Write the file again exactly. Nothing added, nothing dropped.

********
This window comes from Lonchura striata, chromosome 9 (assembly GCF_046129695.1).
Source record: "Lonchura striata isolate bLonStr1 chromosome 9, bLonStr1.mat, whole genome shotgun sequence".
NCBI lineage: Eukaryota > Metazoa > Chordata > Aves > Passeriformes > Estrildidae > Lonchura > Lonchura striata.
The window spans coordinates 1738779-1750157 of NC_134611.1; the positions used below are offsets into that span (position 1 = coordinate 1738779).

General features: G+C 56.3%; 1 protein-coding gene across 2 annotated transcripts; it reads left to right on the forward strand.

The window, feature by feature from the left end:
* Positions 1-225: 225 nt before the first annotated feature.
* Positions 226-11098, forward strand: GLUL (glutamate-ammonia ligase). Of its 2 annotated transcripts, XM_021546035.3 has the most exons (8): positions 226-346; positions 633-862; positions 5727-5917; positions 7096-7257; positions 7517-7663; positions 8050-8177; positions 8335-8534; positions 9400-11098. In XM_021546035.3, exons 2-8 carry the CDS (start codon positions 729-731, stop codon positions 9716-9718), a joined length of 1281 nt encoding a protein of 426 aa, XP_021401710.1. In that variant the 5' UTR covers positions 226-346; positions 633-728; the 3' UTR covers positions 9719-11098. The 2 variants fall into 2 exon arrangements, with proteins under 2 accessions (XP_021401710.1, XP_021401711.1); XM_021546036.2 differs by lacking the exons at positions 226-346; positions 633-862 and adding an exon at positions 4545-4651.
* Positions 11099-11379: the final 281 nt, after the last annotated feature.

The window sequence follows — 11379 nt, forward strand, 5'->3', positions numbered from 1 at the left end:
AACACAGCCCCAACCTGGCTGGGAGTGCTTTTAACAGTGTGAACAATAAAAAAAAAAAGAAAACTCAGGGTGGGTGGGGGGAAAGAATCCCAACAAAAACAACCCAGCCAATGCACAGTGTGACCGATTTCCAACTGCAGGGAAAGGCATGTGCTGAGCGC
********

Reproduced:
This window comes from Lonchura striata, chromosome 9 (assembly GCF_046129695.1).
Source record: "Lonchura striata isolate bLonStr1 chromosome 9, bLonStr1.mat, whole genome shotgun sequence".
NCBI lineage: Eukaryota > Metazoa > Chordata > Aves > Passeriformes > Estrildidae > Lonchura > Lonchura striata.
The window spans coordinates 1738779-1750157 of NC_134611.1; the positions used below are offsets into that span (position 1 = coordinate 1738779).

General features: G+C 56.3%; 1 protein-coding gene across 2 annotated transcripts; it reads left to right on the forward strand.

The window, feature by feature from the left end:
* Positions 1-225: 225 nt before the first annotated feature.
* Positions 226-11098, forward strand: GLUL (glutamate-ammonia ligase). Of its 2 annotated transcripts, XM_021546035.3 has the most exons (8): positions 226-346; positions 633-862; positions 5727-5917; positions 7096-7257; positions 7517-7663; positions 8050-8177; positions 8335-8534; positions 9400-11098. In XM_021546035.3, exons 2-8 carry the CDS (start codon positions 729-731, stop codon positions 9716-9718), a joined length of 1281 nt encoding a protein of 426 aa, XP_021401710.1. In that variant the 5' UTR covers positions 226-346; positions 633-728; the 3' UTR covers positions 9719-11098. The 2 variants fall into 2 exon arrangements, with proteins under 2 accessions (XP_021401710.1, XP_021401711.1); XM_021546036.2 differs by lacking the exons at positions 226-346; positions 633-862 and adding an exon at positions 4545-4651.
* Positions 11099-11379: the final 281 nt, after the last annotated feature.

The window sequence follows — 11379 nt, forward strand, 5'->3', positions numbered from 1 at the left end:
AACACAGCCCCAACCTGGCTGGGAGTGCTTTTAACAGTGTGAACAATAAAAAAAAAAAGAAAACTCAGGGTGGGTGGGGGGAAAGAATCCCAACAAAAACAACCCAGCCAATGCACAGTGTGACCGATTTCCAACTGCAGGGAAAGGCATGTGCTGAGCGC